The details from WSDOT, sent out via email by legislative Democrats late in the day, is an obvious response to today's news that a group aiming to stop the tunnel gathered well over the required number of signatures to get its anti-tunnel measure on the ballot.
A referendum that is likely to have enough valid signatures to make it on to a citywide ballot would, in theory, overturn three agreements between the city and state on relocating city-owned utilities and giving WSDOT permits to do construction on city streets. Tunnel supporters maintain that the agreements aren't subject to referendum (because, they argue, they're mere administrative measures to implement a previously adopted policy), and WSDOT maintains that, as a state agency, they have the right to operate in city right-of-way with or without the city's participation and input.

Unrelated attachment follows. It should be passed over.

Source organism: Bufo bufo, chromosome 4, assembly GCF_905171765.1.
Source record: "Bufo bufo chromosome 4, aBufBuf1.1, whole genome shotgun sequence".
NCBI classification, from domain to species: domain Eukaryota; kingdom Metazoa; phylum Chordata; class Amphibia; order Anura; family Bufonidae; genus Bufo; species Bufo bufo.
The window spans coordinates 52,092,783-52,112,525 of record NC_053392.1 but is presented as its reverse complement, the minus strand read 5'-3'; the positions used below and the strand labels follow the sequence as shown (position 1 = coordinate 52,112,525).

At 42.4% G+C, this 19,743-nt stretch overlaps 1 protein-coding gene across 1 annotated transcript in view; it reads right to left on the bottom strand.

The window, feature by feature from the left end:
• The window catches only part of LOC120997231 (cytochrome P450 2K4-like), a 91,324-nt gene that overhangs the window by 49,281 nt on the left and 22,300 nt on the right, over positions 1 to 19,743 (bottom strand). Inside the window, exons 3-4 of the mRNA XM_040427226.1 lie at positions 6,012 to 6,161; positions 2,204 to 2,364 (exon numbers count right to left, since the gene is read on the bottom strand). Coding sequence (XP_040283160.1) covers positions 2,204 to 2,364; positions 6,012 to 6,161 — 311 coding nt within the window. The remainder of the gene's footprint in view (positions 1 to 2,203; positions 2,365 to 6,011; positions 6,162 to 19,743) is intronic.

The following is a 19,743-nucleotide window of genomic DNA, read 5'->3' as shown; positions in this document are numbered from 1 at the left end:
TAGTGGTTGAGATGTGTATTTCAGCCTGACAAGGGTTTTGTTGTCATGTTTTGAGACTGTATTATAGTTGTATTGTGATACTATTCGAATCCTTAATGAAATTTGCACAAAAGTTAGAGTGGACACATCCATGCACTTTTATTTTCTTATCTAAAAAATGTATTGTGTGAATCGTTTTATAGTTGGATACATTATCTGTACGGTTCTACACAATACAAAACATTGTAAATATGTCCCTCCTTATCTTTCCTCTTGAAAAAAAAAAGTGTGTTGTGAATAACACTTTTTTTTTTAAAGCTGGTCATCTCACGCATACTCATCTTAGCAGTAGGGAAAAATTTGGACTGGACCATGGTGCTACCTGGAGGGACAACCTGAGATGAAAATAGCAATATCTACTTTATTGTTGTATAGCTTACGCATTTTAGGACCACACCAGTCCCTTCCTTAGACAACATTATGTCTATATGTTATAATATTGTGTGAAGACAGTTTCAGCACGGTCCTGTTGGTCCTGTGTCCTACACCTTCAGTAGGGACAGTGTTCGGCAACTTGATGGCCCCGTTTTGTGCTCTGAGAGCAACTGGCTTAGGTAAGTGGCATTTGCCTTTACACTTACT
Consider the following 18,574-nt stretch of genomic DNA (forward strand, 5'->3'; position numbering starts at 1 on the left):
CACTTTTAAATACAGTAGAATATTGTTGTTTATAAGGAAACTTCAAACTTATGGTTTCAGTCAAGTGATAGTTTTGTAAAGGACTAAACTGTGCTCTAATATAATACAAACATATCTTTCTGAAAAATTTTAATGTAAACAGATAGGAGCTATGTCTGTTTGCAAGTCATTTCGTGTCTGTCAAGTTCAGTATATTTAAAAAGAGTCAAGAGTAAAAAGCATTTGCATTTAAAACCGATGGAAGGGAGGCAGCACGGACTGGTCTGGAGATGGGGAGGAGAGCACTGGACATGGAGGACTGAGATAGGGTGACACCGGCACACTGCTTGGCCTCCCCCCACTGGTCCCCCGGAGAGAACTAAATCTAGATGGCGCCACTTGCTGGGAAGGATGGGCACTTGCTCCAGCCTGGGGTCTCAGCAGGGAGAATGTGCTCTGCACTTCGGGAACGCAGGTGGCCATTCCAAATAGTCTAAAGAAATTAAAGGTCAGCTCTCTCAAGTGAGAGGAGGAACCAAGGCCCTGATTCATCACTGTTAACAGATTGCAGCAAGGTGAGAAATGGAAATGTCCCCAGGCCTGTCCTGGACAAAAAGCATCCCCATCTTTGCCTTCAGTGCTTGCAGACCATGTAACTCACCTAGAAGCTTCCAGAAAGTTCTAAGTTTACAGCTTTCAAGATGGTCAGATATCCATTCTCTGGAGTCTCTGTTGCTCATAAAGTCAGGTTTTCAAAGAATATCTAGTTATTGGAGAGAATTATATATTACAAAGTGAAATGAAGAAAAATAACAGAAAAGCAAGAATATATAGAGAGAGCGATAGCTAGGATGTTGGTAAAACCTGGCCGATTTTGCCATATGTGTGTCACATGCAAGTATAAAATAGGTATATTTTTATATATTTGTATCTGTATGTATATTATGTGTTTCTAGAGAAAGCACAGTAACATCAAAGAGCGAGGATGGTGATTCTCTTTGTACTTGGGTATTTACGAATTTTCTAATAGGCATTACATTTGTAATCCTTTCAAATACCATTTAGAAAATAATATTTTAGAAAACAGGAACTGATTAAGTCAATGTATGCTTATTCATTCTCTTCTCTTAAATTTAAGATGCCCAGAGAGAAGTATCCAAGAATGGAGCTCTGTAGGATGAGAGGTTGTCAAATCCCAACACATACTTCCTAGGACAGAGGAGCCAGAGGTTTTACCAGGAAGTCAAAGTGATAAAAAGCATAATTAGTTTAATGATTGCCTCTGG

In addition, Hammond writes, "If the agreements are not in effect in August when we plan to issue the notice to proceed for final design and construction, we estimate that there would be approximately $20 million in cost impacts for each month of delay" on top of the $54 million. "For every month of delay, the opening of the tunnel would be delayed by one month."
Mayor Mike McGinn, a supporter of the anti-tunnel ballot measure, did not immediately return a request for comment.